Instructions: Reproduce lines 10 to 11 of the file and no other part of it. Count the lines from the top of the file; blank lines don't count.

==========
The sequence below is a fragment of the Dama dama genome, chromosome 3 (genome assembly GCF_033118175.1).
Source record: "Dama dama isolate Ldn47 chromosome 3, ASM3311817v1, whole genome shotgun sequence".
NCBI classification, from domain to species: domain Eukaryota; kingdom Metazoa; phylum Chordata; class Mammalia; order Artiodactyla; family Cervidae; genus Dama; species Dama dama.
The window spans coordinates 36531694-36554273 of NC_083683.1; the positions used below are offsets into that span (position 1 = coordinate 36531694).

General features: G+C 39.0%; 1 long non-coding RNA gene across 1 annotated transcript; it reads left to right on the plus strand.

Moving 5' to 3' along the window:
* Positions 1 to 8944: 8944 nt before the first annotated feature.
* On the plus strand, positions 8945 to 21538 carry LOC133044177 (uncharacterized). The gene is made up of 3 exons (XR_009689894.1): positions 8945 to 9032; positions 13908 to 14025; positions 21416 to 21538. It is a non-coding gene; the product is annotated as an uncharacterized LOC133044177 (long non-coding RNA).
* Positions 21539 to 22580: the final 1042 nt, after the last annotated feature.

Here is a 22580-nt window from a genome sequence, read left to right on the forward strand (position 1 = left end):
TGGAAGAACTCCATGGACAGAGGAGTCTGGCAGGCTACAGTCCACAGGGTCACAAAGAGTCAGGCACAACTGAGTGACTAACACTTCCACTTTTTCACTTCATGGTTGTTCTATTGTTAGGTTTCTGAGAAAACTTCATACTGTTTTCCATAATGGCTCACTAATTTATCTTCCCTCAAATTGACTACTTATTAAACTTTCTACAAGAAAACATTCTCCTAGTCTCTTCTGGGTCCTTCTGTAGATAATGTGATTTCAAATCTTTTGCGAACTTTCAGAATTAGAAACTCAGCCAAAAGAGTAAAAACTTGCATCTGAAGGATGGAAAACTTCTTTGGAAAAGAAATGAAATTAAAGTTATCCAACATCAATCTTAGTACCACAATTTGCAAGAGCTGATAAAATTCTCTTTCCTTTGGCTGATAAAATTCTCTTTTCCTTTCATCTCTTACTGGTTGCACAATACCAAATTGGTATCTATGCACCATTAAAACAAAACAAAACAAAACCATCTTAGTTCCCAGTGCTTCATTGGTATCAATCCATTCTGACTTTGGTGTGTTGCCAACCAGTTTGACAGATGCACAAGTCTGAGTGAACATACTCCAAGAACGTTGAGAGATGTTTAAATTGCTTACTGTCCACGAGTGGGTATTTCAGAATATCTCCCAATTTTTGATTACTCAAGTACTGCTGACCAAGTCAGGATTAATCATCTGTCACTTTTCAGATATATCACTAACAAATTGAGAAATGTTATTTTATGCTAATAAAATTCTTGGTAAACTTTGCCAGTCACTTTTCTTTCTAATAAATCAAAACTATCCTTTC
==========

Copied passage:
Here is a 22580-nt window from a genome sequence, read left to right on the forward strand (position 1 = left end):
TGGAAGAACTCCATGGACAGAGGAGTCTGGCAGGCTACAGTCCACAGGGTCACAAAGAGTCAGGCACAACTGAGTGACTAACACTTCCACTTTTTCACTTCATGGTTGTTCTATTGTTAGGTTTCTGAGAAAACTTCATACTGTTTTCCATAATGGCTCACTAATTTATCTTCCCTCAAATTGACTACTTATTAAACTTTCTACAAGAAAACATTCTCCTAGTCTCTTCTGGGTCCTTCTGTAGATAATGTGATTTCAAATCTTTTGCGAACTTTCAGAATTAGAAACTCAGCCAAAAGAGTAAAAACTTGCATCTGAAGGATGGAAAACTTCTTTGGAAAAGAAATGAAATTAAAGTTATCCAACATCAATCTTAGTACCACAATTTGCAAGAGCTGATAAAATTCTCTTTCCTTTGGCTGATAAAATTCTCTTTTCCTTTCATCTCTTACTGGTTGCACAATACCAAATTGGTATCTATGCACCATTAAAACAAAACAAAACAAAACCATCTTAGTTCCCAGTGCTTCATTGGTATCAATCCATTCTGACTTTGGTGTGTTGCCAACCAGTTTGACAGATGCACAAGTCTGAGTGAACATACTCCAAGAACGTTGAGAGATGTTTAAATTGCTTACTGTCCACGAGTGGGTATTTCAGAATATCTCCCAATTTTTGATTACTCAAGTACTGCTGACCAAGTCAGGATTAATCATCTGTCACTTTTCAGATATATCACTAACAAATTGAGAAATGTTATTTTATGCTAATAAAATTCTTGGTAAACTTTGCCAGTCACTTTTCTTTCTAATAAATCAAAACTATCCTTTC